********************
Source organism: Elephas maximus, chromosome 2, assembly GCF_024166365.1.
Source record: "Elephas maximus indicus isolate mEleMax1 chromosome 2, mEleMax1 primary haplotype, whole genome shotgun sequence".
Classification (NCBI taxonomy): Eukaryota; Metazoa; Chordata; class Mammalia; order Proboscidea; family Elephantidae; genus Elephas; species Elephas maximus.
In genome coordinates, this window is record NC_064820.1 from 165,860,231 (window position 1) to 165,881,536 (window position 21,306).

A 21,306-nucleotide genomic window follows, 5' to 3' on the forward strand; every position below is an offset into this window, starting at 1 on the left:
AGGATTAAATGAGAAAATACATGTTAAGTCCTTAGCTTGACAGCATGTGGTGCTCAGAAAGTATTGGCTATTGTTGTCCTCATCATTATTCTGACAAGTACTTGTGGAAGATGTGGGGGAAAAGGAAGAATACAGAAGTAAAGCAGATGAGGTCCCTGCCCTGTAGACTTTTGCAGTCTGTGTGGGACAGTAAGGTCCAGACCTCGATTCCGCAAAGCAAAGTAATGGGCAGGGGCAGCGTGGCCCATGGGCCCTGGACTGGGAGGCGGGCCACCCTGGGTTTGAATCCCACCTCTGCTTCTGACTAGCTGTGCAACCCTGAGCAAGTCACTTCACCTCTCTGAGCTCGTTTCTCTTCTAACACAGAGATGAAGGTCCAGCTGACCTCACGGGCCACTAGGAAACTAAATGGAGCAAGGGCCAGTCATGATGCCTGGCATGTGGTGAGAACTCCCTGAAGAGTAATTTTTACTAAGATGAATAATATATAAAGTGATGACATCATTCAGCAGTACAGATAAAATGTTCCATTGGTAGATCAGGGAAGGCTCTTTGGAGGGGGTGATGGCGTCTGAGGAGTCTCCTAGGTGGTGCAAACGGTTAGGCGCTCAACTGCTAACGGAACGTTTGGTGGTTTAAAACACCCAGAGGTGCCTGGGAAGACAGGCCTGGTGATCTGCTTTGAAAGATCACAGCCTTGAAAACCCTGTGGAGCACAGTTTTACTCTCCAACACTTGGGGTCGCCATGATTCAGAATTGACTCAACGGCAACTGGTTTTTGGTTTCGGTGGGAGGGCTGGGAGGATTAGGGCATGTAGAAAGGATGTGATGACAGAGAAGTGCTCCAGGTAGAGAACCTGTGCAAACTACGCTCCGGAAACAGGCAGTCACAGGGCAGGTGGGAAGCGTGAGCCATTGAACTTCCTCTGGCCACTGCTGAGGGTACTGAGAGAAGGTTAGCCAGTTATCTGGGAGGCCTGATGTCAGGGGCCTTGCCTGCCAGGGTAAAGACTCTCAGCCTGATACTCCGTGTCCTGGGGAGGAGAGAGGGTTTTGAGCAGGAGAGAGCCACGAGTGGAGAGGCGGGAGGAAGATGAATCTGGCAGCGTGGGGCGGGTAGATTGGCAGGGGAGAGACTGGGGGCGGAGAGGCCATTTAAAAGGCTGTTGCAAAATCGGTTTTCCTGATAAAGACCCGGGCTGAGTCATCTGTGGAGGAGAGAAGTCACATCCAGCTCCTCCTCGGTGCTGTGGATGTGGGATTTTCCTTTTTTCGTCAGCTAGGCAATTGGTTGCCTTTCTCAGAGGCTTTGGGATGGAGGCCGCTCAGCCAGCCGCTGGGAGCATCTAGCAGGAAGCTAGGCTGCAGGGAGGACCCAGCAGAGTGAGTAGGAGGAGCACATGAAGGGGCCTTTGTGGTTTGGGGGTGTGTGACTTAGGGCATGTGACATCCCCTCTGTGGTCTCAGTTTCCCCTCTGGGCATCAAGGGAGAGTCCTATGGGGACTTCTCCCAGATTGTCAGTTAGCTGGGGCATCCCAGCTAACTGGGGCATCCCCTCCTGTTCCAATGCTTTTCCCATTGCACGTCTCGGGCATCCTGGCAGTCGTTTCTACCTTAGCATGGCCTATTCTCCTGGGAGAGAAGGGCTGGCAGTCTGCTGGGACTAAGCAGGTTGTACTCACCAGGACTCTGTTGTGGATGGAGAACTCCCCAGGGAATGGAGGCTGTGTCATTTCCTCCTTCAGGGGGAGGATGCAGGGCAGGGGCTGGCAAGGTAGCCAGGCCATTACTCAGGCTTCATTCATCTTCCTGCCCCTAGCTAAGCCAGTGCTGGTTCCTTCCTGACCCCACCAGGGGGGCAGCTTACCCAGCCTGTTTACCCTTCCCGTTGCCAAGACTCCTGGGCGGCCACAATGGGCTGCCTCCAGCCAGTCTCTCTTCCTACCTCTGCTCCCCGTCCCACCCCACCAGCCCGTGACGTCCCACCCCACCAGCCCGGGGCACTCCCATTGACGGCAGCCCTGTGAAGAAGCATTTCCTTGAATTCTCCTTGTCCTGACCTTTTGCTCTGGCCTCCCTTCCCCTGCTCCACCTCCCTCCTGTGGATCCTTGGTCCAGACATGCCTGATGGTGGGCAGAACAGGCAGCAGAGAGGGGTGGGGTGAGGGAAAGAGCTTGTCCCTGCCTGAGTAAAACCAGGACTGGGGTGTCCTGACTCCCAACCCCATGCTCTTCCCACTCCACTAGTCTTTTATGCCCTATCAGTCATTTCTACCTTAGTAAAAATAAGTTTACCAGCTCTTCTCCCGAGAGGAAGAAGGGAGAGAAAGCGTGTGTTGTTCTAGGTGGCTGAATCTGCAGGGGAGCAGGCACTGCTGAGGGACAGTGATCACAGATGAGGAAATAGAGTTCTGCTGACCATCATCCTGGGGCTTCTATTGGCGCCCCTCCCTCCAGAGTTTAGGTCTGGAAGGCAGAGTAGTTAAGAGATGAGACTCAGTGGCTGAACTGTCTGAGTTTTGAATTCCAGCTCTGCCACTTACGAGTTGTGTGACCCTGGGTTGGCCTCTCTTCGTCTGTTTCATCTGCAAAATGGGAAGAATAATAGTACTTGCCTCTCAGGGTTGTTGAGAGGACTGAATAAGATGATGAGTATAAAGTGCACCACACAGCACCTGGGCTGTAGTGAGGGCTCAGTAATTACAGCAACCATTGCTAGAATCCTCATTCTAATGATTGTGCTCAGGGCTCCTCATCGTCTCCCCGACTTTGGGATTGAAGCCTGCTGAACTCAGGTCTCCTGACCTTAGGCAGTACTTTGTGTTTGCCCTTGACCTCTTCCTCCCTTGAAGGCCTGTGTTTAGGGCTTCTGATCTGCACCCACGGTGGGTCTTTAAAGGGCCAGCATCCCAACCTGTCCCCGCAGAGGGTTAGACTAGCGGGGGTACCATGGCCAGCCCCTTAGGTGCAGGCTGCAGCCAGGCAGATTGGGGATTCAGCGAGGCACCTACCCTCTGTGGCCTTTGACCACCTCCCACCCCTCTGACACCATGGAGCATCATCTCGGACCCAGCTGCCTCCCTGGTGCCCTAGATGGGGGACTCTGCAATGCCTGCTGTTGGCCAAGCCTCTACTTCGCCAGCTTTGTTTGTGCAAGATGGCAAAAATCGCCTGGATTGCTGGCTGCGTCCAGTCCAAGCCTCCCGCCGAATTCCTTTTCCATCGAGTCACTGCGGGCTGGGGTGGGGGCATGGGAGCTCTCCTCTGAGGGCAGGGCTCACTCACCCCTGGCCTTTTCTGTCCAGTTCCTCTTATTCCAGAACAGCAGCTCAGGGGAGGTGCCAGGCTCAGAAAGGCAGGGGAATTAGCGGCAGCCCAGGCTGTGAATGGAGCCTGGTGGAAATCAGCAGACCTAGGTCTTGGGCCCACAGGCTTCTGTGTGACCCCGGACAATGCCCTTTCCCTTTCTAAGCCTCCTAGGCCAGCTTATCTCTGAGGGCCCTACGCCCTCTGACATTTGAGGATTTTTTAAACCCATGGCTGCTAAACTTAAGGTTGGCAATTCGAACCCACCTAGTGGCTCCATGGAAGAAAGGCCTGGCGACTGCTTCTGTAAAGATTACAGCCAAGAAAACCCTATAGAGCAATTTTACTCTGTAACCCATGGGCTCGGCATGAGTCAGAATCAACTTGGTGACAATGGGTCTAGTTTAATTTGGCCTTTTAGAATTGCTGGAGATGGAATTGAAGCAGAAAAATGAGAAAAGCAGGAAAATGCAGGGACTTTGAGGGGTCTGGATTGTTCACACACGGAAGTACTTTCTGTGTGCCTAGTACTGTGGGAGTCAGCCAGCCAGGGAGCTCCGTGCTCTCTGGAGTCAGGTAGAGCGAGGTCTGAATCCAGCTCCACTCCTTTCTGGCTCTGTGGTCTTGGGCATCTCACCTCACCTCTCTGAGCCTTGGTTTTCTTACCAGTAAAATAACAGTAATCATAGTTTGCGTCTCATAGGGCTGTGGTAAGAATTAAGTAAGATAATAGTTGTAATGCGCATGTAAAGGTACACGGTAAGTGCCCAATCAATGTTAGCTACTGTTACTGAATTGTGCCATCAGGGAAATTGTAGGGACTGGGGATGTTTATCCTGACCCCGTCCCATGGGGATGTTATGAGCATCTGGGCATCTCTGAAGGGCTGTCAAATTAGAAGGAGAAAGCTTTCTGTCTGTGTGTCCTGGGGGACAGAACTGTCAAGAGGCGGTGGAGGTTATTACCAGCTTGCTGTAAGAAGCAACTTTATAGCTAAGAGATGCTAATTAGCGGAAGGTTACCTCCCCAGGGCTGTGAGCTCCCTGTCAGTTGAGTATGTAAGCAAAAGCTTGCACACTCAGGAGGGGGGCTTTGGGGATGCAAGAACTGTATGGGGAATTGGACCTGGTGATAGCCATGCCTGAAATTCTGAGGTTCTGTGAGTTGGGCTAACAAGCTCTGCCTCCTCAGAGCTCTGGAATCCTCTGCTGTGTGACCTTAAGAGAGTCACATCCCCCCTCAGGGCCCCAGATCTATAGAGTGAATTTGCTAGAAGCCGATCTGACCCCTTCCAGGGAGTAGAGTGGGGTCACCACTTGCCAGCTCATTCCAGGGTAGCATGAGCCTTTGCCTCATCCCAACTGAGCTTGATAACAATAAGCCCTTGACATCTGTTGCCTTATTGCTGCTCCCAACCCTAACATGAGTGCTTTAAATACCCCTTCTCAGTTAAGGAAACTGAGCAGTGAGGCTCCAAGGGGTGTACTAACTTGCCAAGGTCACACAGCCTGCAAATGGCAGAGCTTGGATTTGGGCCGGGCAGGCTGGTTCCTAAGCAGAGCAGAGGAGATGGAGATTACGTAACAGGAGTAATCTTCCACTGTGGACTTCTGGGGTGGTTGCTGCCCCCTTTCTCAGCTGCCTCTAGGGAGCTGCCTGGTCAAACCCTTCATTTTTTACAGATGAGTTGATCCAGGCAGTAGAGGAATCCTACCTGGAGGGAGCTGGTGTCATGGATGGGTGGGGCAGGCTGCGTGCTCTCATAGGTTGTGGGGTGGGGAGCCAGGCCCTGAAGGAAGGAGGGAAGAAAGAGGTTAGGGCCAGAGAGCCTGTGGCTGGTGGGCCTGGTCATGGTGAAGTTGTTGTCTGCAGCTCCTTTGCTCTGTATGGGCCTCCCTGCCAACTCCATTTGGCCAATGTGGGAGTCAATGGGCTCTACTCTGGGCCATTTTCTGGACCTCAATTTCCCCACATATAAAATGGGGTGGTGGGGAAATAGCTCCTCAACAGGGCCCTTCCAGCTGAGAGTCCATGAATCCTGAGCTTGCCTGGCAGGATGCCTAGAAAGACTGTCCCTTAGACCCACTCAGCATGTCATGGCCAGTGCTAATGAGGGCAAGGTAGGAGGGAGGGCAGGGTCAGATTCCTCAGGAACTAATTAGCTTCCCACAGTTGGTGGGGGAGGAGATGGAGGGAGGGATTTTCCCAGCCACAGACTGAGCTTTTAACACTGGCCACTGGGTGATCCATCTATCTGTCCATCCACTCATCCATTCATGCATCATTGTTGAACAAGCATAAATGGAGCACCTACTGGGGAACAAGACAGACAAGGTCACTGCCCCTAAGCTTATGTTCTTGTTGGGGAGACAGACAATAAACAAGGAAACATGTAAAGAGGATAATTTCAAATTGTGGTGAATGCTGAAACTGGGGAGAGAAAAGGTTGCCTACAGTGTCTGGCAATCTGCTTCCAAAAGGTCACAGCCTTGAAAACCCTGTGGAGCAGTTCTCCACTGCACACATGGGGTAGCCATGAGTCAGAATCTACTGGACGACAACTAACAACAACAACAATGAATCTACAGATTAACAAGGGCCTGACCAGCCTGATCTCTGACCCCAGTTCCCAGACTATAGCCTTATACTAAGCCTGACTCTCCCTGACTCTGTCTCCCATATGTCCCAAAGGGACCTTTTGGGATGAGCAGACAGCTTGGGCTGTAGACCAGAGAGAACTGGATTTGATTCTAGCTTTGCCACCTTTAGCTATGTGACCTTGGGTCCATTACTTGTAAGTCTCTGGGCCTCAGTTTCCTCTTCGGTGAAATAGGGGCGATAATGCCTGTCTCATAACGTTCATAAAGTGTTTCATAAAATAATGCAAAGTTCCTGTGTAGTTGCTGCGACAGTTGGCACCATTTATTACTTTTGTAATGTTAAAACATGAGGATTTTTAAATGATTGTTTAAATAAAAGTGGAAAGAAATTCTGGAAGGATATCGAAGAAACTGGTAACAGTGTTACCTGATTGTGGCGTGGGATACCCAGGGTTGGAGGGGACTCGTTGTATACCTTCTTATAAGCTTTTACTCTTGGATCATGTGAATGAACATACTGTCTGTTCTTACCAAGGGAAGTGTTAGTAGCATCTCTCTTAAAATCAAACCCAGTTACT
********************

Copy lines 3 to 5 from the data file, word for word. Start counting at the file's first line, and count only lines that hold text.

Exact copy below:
Classification (NCBI taxonomy): Eukaryota; Metazoa; Chordata; class Mammalia; order Proboscidea; family Elephantidae; genus Elephas; species Elephas maximus.
In genome coordinates, this window is record NC_064820.1 from 165,860,231 (window position 1) to 165,881,536 (window position 21,306).

A 21,306-nucleotide genomic window follows, 5' to 3' on the forward strand; every position below is an offset into this window, starting at 1 on the left: